Studies relating the influence of disturbance and land-use intensity in different habitats to bee species composition apparently reach opposite conclusions. Agricultural intensification leads to reduced species richness and abundance of the native bee community in North American watermelon fields (Kremen et al. 2002), and high anthropogenic disturbance lowered species richness of stingless bees in tropical forest habitats (Cairns et al. 2005). In contrast, bee species richness increased with decreasing forest cover in the landscape and was highest in agricultural fields compared to extensive forest, which resemble the natural habitat in a pine oak heath in a study of Winfree et al. (2007). Similarly, bee species richness was higher in disturbed forests, compared to primary forest, in tropical Southeast Asia (Liow et al. 2001). Comparative studies of a broad range of habitats along a land-use intensification gradient from primary forests, managed agroforestry systems differing in land-use intensity to openland, and their relative importance for bee species richness are missing, but required to clarify these mixed results. In this study, we hypothesized agroforestry systems to increase species richness and density of bees compared to primary forest due to increased floral density of herbs (including cash crops) and high management diversity. Furthermore, agroforestry systems might maintain higher species richness and density compared to openland, because forested habitats with open canopy offer both floral rewards and suitable nesting sites for wood-nesting bee species (Klein et al. 2003b).

Methods

Study regions and study site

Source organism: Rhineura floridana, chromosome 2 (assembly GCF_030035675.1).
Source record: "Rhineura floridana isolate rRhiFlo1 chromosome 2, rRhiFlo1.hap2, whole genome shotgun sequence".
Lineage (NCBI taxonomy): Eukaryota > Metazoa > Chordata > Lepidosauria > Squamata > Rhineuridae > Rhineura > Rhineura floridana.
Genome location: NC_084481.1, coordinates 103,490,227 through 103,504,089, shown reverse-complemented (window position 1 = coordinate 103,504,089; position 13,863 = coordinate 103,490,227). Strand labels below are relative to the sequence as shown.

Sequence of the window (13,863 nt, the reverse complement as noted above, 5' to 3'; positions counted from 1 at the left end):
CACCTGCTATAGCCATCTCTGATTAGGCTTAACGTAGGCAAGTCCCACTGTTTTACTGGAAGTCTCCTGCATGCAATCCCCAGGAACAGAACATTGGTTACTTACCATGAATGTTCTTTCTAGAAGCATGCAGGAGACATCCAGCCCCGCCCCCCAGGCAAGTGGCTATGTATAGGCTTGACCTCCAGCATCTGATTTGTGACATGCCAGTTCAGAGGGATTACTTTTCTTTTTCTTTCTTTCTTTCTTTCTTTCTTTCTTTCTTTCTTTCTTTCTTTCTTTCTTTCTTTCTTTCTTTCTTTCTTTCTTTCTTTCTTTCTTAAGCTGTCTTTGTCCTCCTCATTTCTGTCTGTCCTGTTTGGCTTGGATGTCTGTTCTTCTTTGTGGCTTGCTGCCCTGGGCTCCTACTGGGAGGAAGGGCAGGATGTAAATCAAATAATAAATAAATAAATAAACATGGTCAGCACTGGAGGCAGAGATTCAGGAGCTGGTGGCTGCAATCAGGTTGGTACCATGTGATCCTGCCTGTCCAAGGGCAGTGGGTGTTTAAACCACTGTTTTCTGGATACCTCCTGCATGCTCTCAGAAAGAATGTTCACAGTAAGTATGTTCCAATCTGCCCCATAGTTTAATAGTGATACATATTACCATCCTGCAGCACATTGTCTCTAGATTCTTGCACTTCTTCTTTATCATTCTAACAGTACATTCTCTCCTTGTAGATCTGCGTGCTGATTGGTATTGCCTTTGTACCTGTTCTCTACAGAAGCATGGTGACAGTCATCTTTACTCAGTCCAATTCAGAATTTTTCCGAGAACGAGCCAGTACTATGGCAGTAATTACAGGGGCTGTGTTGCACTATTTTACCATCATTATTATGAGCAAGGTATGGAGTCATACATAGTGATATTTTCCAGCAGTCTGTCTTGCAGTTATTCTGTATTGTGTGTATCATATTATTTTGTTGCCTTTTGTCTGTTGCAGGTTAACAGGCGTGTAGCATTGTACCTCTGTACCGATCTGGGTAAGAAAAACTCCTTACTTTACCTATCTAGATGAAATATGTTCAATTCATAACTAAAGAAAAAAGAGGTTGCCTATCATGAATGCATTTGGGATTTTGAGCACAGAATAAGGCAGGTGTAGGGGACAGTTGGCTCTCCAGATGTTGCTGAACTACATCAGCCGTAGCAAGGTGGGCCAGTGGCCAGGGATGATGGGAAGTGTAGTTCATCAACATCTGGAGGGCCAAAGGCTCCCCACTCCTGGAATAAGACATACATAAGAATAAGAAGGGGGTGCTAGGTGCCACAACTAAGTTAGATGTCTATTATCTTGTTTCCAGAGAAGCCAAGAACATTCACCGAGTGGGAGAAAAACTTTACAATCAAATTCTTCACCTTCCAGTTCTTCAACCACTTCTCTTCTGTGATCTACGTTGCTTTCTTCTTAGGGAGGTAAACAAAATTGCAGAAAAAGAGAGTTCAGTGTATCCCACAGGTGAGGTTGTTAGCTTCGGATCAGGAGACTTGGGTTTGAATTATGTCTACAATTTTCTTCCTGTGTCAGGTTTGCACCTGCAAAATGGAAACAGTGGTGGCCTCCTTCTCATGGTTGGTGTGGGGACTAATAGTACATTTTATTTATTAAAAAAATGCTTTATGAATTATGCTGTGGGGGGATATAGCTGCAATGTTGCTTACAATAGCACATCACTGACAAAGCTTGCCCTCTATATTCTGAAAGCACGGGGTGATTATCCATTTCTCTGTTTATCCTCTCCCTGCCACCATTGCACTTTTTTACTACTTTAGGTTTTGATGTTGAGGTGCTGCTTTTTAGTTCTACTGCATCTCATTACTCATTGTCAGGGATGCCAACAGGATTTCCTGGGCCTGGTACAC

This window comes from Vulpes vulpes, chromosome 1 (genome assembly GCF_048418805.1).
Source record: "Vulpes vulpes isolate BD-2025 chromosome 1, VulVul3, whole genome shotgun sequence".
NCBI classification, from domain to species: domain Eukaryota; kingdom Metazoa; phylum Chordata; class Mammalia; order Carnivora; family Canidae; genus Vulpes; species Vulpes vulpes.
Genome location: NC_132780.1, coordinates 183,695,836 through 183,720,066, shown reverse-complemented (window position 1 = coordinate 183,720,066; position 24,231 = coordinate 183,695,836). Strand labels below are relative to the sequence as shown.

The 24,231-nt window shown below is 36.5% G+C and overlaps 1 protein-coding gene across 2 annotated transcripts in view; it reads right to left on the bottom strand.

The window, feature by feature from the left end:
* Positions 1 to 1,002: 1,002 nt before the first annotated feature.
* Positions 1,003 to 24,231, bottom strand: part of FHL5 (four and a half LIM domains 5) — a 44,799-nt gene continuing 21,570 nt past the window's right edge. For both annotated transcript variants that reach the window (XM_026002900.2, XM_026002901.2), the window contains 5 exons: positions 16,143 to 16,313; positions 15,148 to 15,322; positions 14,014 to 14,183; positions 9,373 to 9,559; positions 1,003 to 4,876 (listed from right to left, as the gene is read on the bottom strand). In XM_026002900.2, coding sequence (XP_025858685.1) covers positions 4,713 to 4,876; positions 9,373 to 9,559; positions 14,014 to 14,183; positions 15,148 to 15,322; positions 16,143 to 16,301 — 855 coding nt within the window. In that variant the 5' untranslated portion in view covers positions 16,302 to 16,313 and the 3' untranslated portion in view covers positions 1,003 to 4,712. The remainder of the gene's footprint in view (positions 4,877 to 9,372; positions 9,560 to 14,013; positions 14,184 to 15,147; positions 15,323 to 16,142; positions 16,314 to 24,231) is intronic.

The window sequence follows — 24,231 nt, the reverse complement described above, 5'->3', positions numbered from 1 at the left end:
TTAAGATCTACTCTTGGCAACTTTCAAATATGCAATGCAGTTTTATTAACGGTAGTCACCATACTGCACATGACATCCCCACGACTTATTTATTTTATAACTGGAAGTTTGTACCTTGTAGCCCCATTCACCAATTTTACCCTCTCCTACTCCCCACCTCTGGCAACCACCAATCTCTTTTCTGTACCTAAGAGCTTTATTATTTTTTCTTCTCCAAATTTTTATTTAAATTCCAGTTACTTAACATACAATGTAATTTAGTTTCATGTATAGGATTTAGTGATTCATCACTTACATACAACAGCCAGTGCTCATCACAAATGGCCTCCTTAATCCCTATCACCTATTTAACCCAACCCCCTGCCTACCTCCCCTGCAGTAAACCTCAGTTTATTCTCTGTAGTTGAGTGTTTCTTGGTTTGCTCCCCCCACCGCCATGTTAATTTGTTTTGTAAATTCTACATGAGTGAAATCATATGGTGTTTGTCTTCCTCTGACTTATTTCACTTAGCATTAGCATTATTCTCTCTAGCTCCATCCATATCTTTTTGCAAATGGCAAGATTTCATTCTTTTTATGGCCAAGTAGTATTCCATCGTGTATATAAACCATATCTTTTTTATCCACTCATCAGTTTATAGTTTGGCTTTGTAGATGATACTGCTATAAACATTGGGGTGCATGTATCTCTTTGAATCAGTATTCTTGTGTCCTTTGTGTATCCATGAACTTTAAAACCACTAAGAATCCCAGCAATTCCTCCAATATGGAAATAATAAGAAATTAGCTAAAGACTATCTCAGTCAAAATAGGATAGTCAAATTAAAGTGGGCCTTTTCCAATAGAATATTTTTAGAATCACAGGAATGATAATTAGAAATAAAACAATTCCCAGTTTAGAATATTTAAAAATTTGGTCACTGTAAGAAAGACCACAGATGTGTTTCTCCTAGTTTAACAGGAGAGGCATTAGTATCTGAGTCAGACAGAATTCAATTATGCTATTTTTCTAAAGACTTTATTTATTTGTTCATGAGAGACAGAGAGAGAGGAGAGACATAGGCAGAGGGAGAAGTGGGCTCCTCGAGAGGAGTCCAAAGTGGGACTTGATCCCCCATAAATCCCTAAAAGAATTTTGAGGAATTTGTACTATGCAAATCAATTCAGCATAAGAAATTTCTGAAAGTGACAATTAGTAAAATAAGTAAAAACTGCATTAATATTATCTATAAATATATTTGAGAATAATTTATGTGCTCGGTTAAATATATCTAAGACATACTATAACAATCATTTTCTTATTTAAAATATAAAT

The study was conducted in the Lore Lindu National Park in Central Sulawesi (Indonesia) 100 km south of the region’s capital Palu. Study sites were located in an area of agricultural activity surrounding the village of Toro (120°2′ E, 1°30′ S, 800–1100 m asl) and in the primary forest where the village is embedded in. The landscape covers a mosaic of different habitats, from undisturbed primary and disturbed tropical forests to cacao agroforestry systems of differing management intensity and open habitats such as grasslands, pastures and paddy fields. We surveyed five different habitat types in our study region, comprising a range of environmental conditions. The five habitat types were primary forest (PF), three different management intensities of cacao agroforestry and openland such as grassland and fallow land (OL) with only few trees. We refer to a plot as a site with homogeneous land-use practices of the mentioned habitat type and with a minimum core area of 30 × 50 m. The cacao agroforestry systems formed a gradient according to the composition of shade tree species and associated canopy cover: LIA = low management intensity agroforestry with natural forest trees as shade trees. MIA = medium-intensity systems with a diverse shade tree community entirely planted by farmers. HIA = high-intensity agroforestry plots with few planted shade tree species, mainly Gliricidia sepium (Jacq.) and Erythrina subumbrans (Hassk.). Forest distance (m) was not significantly different between habitat types (r2 = 0.12, F3,11 = 0.5, P = 0.69; OL: 113.5 ± 8.6, n = 3; HIA: 93.3 ± 9.9, n = 4; MIA: 115.3 ± 10.5, n = 4; LIA: 105.8 ± 18.9, n = 4). Four replicates were chosen for each habitat type, but we were forced to abandon one primary forest plot and one openland plot. Extensive agricultural activities in these two plots, such as clear cutting and corn cultivation, fundamentally changed the habitat character. Canopy cover was measured with a spherical densiometer (Model-C, Robert E. Lemmon, Forest Densiometers, 5733 SE Cornell Dr., Bartlesville, OK 74006) in one meter height from two persons independently at twelve positions within each plot and varied between habitats (primary forest plots: 90.9 ± 5.1%, n = 3; low-intensity plots: 90.5 ± 1.9%, n = 4; medium-intensity plots: 85.5 ± 4.7%, n = 4; high-intensity plots: 78.3 ± 6.5%, n = 4 and openland: 16.3 ± 11.2%, n = 3). Between cacao and shade trees farmers grew a variety of cash crops. Aubergine (Solanum melongena L.), chilli (Capsicum annuum L.), clove (Syzygium aromaticum L.), coffee (Coffea robusta Lind.), cucumber (Cucumis sativus L.), curcuma (Curcuma domestica Vahl.), pineapple (Ananas comosus (L.) Merr.), pumpkin (Cucurbita moschata Duch. ex Poir.), tapioca (Manihot esculenta Crantz.), tomato (Solanum lycopersicum L.) and vanilla (Vanillia planifolia Andr.) are among the most frequently planted crops contributing to the floral diversity within the plots. Furthermore, agroforestry systems passed a variety of agricultural activities throughout the year and differed in plot history. Both aspects contributed to the management diversity of agroforestry systems (Table 1).